Frank Reich handing off play-calling for Colts? Nope

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INDIANAPOLIS – First things first: Frank Reich isn’t giving up his play-calling responsibilities.

Critics be damned.

That issue was broached in the aftermath of the Indianapolis Colts’ crushing overtime loss to the Tennessee Titans Sunday. Contributing to a setback that severely crippled the team’s playoff aspirations was a called tight-end screen late in the fourth quarter.

With the score tied at 24-all and 1:33 remaining, the offense faced a first-and-10 at its own 8-yard line. The result: a panicky left-handed flip out of the end zone by Carson Wentz that was intercepted by cornerback Elijah Molden and returned for a 2-yard touchdown.

After the game, Reich shouldered the blame.

“That was 100% my fault,’’ Reich said. “It was a bad call.”

“I’ve been around too long to know you don’t call a screen backed up in that situation.’’

Given a chance to review video and reconsider his stance, Reich remained steadfast with his blunt self-critique.

“I still feel the same about the screen call,’’ he said Monday. “It was a bad call. I wish I could justify it in some way, some shape or form, but I can’t.

“It was a bad call. So that’s on me.’’

There also was criticism directed at Reich for an overall game plan that resulted in Wentz attempting 51 passes – the second-most in his career, trailing only the 60 he unleashed as a rookie Philadelphia in 2016 – while the Jonathan Taylor-led run game had just 20 attempts.

But back to the point: has Reich considered turning over the play-calling responsibilities to coordinator Marcus Brady?

“No,’’ Reich quickly replied.

At the risk of coming to Reich’s defense – not on the tight-end screen, but on Taylor finishing with 16 rushes that netted 70 yards (4.4 average) – the overriding reason the Colts fell to 3-5, including 0-5 against teams that reached the 2020 playoffs, wasn’t the play-calling by the head coach as much as it was the decision-making by the quarterback in two critical situations.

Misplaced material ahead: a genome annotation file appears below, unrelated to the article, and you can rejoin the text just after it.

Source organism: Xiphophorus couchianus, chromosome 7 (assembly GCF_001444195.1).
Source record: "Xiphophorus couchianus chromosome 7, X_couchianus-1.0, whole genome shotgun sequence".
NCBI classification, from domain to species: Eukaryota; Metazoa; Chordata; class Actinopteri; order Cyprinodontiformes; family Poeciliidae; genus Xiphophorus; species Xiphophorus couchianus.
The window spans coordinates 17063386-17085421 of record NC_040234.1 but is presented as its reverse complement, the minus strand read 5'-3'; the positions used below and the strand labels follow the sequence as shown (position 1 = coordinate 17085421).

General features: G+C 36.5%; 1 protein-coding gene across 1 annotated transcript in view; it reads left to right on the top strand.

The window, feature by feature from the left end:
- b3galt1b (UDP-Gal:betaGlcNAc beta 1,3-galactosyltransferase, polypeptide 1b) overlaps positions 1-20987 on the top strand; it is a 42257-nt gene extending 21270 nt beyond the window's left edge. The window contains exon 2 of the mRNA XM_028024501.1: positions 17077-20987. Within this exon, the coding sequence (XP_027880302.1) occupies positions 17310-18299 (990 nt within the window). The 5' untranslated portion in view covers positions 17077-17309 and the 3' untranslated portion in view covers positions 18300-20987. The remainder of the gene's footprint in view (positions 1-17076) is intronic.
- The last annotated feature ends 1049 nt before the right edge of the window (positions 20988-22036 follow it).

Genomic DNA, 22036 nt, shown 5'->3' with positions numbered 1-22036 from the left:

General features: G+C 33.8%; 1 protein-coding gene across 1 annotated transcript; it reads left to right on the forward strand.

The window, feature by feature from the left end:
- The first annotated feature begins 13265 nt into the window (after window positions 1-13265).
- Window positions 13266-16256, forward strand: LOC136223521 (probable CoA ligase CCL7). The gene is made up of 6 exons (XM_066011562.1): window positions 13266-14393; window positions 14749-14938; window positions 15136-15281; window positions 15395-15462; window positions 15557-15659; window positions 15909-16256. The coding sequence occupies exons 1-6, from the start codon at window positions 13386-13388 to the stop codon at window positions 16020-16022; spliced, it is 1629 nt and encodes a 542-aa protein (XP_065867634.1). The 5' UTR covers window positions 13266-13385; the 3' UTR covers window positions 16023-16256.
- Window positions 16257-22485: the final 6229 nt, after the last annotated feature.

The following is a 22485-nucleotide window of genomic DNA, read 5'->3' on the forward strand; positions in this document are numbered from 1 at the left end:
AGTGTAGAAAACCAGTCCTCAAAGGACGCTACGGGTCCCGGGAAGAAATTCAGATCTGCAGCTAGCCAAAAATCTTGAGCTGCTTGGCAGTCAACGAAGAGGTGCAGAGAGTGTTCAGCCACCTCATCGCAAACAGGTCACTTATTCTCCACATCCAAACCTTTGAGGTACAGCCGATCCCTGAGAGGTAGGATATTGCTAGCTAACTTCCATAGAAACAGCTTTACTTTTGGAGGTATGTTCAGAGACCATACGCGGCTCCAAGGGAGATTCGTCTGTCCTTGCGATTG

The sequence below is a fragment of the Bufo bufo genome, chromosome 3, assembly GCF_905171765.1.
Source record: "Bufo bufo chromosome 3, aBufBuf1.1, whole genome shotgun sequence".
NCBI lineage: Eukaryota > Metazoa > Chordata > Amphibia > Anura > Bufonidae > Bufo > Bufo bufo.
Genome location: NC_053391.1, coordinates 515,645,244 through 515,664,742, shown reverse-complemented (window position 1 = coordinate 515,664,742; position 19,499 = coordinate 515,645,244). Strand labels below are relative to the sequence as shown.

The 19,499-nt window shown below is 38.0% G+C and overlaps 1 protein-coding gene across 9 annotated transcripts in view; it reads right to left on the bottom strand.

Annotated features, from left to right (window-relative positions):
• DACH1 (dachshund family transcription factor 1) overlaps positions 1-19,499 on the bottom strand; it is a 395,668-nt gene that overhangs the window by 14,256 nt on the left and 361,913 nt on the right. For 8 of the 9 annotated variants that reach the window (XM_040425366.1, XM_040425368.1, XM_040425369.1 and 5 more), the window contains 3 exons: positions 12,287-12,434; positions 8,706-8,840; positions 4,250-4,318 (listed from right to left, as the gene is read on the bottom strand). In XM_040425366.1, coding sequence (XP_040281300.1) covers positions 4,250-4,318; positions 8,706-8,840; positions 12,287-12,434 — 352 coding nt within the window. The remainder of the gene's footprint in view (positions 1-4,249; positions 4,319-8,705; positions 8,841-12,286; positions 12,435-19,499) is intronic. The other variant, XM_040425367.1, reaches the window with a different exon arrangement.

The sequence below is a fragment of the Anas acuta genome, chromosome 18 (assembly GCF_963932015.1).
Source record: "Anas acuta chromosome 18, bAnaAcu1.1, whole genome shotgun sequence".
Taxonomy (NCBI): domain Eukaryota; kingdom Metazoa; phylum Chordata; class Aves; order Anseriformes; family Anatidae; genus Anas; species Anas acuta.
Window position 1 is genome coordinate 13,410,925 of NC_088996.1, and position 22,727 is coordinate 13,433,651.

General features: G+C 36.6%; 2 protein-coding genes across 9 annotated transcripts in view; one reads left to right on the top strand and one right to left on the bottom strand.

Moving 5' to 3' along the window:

After suffering the pick-6 late in regulation, Wentz was given a shot at atonement during overtime. But on first-and-10 at his own 27 and nearly 6 minutes remaining, he forced a pass to a heavily-covered Michael Pittman Jr. that was intercepted by safety Kevin Byard instead of taking a safe check-down to Taylor who was wide open in the middle of the field.

Taylor probably would have gained 15-20 yards, perhaps even given the Colts possession near midfield.

Wentz spent Sunday night combing through the video, and noticed “a lot of good offensively, things to build on.’’

But the two interceptions – after setting a franchise record with 212 consecutive passes without an interception – were glaring.

“Just the timing of the bad plays really killed us, and that’s me,’’ Wentz said. “That’s on me. I have to own that and be better in those situations.’’

It was clear, he added, the better option was to come off Pittman and dump a pass over the middle to Taylor.

“One hundred percent,’’ Wentz said. “He would have probably picked up 15-20 yards. So yeah, that one I’m definitely kicking myself over.

“The timing of it just really stinks.’’

Reich, meanwhile, elaborated on the Colts’ overall offensive imbalance.

“Some guys asked me after the game about the run-pass ratio,’’ he said. “I was probably fine with that. I was probably fine with how the calls came out towards the end of the game with the flow of the game.’’

Skewing the run-pass ratio were a pair of drives at the end of each half during: nine Wentz passes on a 12-play possession that led to Michael Badgley’s 34-yard field goal on the final play of the first half; four more on a five-play drive at the end of the fourth quarter that led to Taylor’s 1-yard game-tying TD out of the wildcat formation.

There were six RPOs (run-pass options), Reich reasoned, that turned into Wentz passes or runs rather than handoffs to Taylor, and a pair of long Taylor runs – 20 and 32 yards – wiped out by holding penalties on right tackle Braden Smith and right guard Chris Reed.

Also, Taylor had three receptions for 52 yards on four targets. The Colts’ first play of the game was a 37-yard swing pass to Taylor.

“When we throw it to him in a screen or a check-down or on a swing pass like we started the game, those are massive plays,’’ Reich said. “I’m not interested in just getting his rush total. That’s certainly a big deal. He’s a dynamic player in the pass game as well.

“Believe me, I want to get him as many rushing attempts as we can, but the flow of that game as I look back on it . . . I feel pretty comfortable with the way the game was called as far as that was concerned.’’

Injury update

Wideout T.Y. Hilton has been ruled out of Thursday night’s meeting with the New York Jets at Lucas Oil Stadium with a concussion.

The status of safety Khari Willis is uncertain after he was forced from Sunday’s game with a calf injury.

Roster moves

The Colts made several roster moves Monday, including placing Tyquan Lewis on the injured reserve list. The veteran defensive tackle tore his right patellar tendon after intercepting a Ryan Tannehill pass.

They also released veteran quarterback Brett Hundley, then re-signed him to the practice squad.

To fill the two spots on the active roster, the Colts elevated running back Deon Jackson and safety Josh Jones to the active roster.

Listen to the Colts Blue Zone Podcast for weekly coverage and analysis of the Indianapolis Colts.

You can follow Mike Chappell on Twitter at @mchappell51.

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